Reading is Not Natural — Part One
Humans as a species did not evolve to read. We did evolve for language – that capacity is hard-wired. But in order to read, we have to trick our brains into co-opting brain processes that do other things.
The Brain that Predicts the Future
Can your brain really predict the future? Absolutely! In fact, predicting the future is something our brains do constantly. It turns out that there are two different areas of the brain that helpp us anticipate when something will happen.
The Brain Connections Involved in Procrastination
Researchers have discovered that people who procrastinate tend to have larger amygdalae (the structure in the brain associated with fear) and weaker connections between the amygdala and the part of the brain that regulates the recognition of salience of fear and initiation.
How Neurons Multitask
Duke University researchers have shown that neurons seem to be capable of carrying more than one signal at a time. They do this, apparently, in much the same way that telecommunications engineers developed rapid switching between pieces of two different messages.
BrainWare SAFARI and Other Summer Brain Builders
In this webinar, we will talk about best practices for using BrainWare SAFARI with your child and we will explore other activities that can help strengthen children’s cognitive skills so that the upcoming summer weeks are a time to build, rather than lose, learning capacity.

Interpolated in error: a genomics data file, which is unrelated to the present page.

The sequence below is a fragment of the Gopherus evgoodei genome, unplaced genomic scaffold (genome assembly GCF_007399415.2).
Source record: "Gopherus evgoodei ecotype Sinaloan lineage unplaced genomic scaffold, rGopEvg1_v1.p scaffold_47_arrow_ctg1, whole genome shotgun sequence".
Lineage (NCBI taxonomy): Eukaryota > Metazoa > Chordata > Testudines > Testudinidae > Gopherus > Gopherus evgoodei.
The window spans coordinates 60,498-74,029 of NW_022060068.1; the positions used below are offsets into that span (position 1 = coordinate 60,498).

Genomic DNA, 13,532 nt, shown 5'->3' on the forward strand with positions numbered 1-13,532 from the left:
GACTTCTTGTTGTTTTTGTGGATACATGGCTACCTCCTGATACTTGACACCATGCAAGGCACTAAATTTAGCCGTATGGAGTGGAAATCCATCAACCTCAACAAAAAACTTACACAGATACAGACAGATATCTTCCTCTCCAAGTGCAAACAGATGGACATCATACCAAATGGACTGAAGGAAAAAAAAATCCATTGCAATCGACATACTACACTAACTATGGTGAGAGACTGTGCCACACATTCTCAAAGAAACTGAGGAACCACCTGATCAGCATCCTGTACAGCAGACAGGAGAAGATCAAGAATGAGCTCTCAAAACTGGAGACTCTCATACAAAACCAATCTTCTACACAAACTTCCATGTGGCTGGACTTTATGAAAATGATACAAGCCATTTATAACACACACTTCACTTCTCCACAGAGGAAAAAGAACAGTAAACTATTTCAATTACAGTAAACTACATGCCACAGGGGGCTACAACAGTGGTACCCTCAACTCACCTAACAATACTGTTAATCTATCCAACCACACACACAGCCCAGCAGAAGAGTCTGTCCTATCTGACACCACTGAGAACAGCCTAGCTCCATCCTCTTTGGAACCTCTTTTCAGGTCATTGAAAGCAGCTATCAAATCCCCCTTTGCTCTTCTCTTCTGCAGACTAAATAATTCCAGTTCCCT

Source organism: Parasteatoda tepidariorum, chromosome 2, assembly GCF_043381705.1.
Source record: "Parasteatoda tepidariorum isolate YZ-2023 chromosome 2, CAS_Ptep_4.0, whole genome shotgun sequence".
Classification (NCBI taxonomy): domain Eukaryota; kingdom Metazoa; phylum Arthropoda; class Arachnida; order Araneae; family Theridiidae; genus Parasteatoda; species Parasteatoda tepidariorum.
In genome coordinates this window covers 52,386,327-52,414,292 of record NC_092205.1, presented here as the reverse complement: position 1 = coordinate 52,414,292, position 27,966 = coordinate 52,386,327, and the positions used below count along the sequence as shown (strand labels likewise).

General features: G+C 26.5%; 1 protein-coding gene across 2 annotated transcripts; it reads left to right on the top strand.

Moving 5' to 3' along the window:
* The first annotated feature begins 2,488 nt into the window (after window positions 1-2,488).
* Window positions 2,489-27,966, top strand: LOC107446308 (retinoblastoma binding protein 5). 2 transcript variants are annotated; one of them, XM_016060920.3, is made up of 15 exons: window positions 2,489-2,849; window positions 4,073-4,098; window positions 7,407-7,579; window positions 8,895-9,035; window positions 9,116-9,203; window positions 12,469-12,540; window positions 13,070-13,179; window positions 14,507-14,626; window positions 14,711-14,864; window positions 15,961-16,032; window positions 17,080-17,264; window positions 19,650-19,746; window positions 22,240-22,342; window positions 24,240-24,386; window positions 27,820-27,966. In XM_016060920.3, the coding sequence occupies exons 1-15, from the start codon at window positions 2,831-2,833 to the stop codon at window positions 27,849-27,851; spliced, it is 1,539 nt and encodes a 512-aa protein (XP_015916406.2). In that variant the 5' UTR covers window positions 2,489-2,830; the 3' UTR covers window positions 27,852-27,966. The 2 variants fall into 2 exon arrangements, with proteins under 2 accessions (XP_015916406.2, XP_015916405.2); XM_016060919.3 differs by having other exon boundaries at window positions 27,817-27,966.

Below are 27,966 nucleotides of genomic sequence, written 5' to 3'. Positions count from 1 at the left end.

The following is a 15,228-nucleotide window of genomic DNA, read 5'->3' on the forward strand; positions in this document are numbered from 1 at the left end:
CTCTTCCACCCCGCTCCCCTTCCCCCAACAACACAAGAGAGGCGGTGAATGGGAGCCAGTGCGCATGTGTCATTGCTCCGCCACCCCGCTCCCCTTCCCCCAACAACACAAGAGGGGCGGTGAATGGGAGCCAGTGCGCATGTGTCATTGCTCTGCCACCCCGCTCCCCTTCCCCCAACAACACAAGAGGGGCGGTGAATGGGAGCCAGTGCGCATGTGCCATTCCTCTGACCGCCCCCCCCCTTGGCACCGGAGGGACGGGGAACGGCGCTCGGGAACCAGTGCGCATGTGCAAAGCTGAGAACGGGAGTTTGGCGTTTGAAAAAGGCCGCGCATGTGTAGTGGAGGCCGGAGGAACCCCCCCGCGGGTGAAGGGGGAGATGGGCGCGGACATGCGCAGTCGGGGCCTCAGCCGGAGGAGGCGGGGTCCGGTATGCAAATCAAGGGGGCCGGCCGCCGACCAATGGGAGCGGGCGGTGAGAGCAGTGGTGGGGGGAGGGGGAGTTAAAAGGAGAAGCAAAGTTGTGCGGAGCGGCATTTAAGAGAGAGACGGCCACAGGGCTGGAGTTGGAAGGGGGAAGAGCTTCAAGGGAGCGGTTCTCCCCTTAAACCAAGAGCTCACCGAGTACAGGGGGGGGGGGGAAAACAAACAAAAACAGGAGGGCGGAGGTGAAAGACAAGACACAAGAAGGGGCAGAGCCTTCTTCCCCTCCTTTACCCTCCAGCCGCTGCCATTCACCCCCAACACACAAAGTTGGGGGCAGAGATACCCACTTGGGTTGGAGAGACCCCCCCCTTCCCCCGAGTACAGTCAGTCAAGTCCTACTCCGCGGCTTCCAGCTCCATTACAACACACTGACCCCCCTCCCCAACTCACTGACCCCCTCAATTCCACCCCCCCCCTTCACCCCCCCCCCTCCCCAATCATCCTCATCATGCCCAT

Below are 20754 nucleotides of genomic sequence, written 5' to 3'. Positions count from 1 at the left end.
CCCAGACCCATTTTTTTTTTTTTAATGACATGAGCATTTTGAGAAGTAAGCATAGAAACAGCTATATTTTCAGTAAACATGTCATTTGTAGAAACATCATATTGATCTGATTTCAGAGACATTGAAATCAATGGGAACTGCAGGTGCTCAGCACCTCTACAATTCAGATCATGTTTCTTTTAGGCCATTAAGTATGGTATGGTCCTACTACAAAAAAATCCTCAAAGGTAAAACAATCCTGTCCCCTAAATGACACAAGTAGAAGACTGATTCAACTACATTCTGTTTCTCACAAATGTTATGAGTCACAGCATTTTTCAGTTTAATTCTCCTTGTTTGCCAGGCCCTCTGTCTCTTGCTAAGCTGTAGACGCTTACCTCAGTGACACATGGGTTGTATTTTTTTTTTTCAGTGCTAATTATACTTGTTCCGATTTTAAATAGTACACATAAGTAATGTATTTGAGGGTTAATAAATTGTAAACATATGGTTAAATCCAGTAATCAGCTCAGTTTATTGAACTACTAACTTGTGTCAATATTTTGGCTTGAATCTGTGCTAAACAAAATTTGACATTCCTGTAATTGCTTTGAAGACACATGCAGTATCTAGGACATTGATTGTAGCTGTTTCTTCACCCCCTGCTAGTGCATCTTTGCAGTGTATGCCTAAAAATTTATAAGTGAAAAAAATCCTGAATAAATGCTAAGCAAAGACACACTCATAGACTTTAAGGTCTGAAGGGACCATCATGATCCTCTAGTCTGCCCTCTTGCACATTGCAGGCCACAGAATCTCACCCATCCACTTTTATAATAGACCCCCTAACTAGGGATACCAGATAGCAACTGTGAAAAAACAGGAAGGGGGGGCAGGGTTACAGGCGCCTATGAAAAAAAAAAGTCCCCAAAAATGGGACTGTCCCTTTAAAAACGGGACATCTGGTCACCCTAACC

The Marshmallow Test Revisited
You may already be familiar with the marshmallow test. If not, imagine a 4-year old in a room. The researcher puts a marshmallow on the table in front of the
What Is Learning?
In this webinar, we dig underneath the surface of teaching and learning and explore the most important things teachers, parents and trainers of all kinds need to know about learning in the brain and how to create the most effective learning experiences.
Can You Read this Road Map?
Reading a road map is about more than knowing left from right, especially in the days when we didn’t all have GPS systems in our cars and on our phones.
What Our Brains Think is Funny
April Fools’ Day reminds us to think about the lighter side of life and the age-old question: Why are some things funny? Now the neuroscientists have gotten into the game
Brain Processes that Support Sharing
Why is sharing so hard for very young children? Like many aspects of development, it has to do with our frontal lobes (prefrontal cortex, in neuroscience-speak) according to research. The